Welcome to the discussion on health sources of information.
Health information sources -- the Miracle Cure -- what do you believe on the Internet? Do you believe anything? Or are you critical of what you read? Let's proceed.
I'll create a demonstration video of PubMed, the main National of Library Medicine Website and database, but in this lecture, I'll talk about MedlinePlus, which is the general public interface to PubMed's more research oriented audience.
MedlinePlus offers information catered to the general public. It's also provided by the US National Library of Medicine and the National Institutes of Health. You will find the information on this site more accessible than what's on PubMed. You can see on the screen in this image four main parts of the site:
If I click on the Health Topics link, I'll access detailed, public friendly information on a variety of topics that are categorized into five different groups:
I may follow any of these links to more detailed pages on the various aspects of these categories. E.g., if I click on the Blood, Heart and Circulation link, I can access more detailed information on topics under this category.
MedlinePlus' Drugs & Supplements page provides detailed information on OTC and prescription drugs as well as information on herbal and other types of supplements. Drilling down into this site provides a wealth of information and provides answers to important questions about the various drugs, herbs, and supplements out there. The next slide highlights this for the page on aspirin.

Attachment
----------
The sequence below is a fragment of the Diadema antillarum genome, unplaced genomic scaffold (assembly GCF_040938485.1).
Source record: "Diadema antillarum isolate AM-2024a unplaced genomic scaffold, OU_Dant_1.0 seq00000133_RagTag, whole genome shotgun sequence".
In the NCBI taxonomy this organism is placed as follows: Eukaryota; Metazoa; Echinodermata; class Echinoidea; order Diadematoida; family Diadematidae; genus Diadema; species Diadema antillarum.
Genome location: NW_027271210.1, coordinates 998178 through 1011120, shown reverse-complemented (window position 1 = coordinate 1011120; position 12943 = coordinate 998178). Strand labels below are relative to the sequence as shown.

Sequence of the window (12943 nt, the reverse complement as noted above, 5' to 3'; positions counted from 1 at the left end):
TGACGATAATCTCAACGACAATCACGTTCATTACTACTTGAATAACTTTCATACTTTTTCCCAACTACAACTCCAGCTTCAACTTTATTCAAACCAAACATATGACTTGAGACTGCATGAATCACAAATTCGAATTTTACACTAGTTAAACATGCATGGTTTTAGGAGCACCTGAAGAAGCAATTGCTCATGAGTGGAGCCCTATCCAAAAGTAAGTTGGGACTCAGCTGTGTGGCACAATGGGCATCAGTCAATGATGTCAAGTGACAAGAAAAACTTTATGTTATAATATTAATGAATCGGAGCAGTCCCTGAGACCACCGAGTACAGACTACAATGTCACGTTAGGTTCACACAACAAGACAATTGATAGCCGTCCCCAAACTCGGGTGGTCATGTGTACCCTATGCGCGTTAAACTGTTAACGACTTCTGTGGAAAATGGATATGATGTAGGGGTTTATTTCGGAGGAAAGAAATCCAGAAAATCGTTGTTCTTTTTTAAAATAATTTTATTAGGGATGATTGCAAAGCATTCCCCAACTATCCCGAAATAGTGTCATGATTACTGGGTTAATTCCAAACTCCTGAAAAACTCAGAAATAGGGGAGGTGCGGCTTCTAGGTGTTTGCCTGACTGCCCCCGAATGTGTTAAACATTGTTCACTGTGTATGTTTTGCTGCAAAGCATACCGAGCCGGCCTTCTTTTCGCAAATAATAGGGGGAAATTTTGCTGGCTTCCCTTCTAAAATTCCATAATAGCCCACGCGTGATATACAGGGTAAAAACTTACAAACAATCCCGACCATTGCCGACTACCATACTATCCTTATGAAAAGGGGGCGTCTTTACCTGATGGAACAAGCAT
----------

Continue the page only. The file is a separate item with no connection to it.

The Videos and Tools section of the sites provides information in other accessible ways. For example, here's a cool video on macular degeneration. Such things are great for simple educational use but are also helpful if you have or know someone who has issues with topics presented in these videos.
There are some other neat tools and games to explore on this site. The Health Check Tools link will take you to a page that has quizzes and games. E.g., do you need a hearing or an asthma test? There are quizzes for that. And there are links to games to help people identify parts of the anatomy, learn about blood types, and more. Many of these games are aimed at children, and thus are also good educational resources. Also, some or most of the games may require Flash to play, and this is less supported by browsers today.
There is a nice transcript on evaluating health information on websites. I'll provide a demo that shows how to use the checklist in a following video. But read through this transcript -- part of your work this week will involve using the questions posed here to evaluate a medical/health care website.
Evaluating health info transcript:
This week you'll use the Charity Navigator (see chapter 5 of your textbook) to see what kind of information you can find about a charity. In addition to the health info evaluation, I'll also provide a series of demos of funding sites, statistical information sites, and like. Stay tuned.